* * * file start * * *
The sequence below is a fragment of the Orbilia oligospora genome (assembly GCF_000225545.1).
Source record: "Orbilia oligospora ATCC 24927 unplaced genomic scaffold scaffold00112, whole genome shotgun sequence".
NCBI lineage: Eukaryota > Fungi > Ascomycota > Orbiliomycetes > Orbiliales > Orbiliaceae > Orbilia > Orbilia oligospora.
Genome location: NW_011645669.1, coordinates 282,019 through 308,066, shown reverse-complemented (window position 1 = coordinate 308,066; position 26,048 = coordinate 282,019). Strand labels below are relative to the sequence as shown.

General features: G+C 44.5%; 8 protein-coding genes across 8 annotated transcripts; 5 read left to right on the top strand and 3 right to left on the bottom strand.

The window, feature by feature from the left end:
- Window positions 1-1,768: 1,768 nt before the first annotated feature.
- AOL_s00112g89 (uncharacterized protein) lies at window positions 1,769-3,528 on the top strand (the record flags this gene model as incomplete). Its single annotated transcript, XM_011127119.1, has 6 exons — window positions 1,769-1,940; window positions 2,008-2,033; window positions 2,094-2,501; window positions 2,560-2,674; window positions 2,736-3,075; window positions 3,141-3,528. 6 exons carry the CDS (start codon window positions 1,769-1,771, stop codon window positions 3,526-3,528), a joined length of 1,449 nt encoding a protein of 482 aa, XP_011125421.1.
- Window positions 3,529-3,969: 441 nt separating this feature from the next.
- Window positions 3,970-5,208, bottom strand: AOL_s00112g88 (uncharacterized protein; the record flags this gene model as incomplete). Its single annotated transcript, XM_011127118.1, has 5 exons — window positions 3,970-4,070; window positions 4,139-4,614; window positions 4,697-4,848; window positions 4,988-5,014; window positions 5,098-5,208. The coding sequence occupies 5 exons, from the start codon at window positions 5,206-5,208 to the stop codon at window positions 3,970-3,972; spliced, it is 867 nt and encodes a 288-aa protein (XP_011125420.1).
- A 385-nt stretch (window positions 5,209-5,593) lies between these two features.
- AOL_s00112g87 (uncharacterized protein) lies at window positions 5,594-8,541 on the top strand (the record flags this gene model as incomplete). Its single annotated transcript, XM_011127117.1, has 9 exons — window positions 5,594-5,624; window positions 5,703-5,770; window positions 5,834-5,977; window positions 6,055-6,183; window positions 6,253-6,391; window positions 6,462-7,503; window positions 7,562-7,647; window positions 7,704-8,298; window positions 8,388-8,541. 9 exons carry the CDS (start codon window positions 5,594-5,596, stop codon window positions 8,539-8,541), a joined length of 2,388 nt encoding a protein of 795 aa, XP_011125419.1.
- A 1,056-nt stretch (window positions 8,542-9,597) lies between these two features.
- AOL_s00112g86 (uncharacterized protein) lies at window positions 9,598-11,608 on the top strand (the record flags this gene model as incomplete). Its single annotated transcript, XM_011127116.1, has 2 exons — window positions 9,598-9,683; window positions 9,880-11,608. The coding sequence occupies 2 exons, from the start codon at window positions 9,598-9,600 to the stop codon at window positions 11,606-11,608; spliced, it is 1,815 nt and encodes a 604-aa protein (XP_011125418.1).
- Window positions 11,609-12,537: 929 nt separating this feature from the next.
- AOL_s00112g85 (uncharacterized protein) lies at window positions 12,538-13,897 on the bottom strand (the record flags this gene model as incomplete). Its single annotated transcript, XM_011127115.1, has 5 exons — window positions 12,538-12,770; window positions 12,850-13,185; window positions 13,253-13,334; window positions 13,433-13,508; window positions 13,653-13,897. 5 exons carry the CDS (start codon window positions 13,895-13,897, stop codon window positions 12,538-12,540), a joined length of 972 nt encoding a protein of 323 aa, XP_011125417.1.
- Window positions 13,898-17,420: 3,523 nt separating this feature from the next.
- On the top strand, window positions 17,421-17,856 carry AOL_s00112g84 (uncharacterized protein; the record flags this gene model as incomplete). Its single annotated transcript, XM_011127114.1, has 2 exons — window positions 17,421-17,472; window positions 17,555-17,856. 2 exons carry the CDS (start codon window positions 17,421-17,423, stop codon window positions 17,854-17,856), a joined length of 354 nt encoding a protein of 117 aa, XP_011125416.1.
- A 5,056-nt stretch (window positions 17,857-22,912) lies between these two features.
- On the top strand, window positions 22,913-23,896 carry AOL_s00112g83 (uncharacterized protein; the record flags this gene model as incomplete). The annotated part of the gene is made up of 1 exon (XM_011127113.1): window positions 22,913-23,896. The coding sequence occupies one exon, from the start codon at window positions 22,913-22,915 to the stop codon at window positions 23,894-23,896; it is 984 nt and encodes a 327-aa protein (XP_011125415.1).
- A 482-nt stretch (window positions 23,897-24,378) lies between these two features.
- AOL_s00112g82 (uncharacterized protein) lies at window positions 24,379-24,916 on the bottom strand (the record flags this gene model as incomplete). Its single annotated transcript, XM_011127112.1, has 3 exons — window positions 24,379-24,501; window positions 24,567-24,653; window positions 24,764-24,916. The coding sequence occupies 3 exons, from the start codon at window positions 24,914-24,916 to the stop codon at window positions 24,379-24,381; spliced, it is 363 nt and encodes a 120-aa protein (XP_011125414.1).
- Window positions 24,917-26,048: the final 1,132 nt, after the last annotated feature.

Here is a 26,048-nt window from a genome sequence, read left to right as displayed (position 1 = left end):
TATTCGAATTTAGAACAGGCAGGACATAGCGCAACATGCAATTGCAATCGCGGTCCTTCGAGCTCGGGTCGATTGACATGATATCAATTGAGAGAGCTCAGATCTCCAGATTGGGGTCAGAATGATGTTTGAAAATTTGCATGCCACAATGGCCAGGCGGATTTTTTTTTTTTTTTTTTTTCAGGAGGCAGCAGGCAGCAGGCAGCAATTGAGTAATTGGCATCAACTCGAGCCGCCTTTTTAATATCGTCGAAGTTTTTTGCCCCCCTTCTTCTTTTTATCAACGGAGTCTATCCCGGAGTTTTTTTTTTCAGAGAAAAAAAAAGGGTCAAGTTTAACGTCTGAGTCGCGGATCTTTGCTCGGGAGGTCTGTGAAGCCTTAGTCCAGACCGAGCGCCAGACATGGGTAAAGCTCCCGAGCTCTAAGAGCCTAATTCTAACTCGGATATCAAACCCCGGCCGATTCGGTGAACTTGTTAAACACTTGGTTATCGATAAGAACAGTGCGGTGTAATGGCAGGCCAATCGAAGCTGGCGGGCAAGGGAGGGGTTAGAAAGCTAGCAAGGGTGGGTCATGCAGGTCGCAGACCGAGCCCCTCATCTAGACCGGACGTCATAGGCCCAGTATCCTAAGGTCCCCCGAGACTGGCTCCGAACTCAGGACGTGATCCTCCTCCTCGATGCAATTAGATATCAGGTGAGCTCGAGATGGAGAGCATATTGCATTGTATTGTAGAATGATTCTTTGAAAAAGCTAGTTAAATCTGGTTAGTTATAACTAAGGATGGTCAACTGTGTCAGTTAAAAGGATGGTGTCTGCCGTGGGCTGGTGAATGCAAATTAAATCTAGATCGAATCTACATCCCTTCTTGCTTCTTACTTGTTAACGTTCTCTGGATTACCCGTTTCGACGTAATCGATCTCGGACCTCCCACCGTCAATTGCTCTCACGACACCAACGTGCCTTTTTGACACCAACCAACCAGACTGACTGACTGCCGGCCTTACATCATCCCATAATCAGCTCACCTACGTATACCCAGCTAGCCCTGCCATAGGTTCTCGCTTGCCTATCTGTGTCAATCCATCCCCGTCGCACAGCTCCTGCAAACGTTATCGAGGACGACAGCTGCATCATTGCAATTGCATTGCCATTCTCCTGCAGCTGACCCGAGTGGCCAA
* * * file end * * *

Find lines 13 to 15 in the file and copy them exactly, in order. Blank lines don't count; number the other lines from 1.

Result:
- A 1,056-nt stretch (window positions 8,542-9,597) lies between these two features.
- AOL_s00112g86 (uncharacterized protein) lies at window positions 9,598-11,608 on the top strand (the record flags this gene model as incomplete). Its single annotated transcript, XM_011127116.1, has 2 exons — window positions 9,598-9,683; window positions 9,880-11,608. The coding sequence occupies 2 exons, from the start codon at window positions 9,598-9,600 to the stop codon at window positions 11,606-11,608; spliced, it is 1,815 nt and encodes a 604-aa protein (XP_011125418.1).
- Window positions 11,609-12,537: 929 nt separating this feature from the next.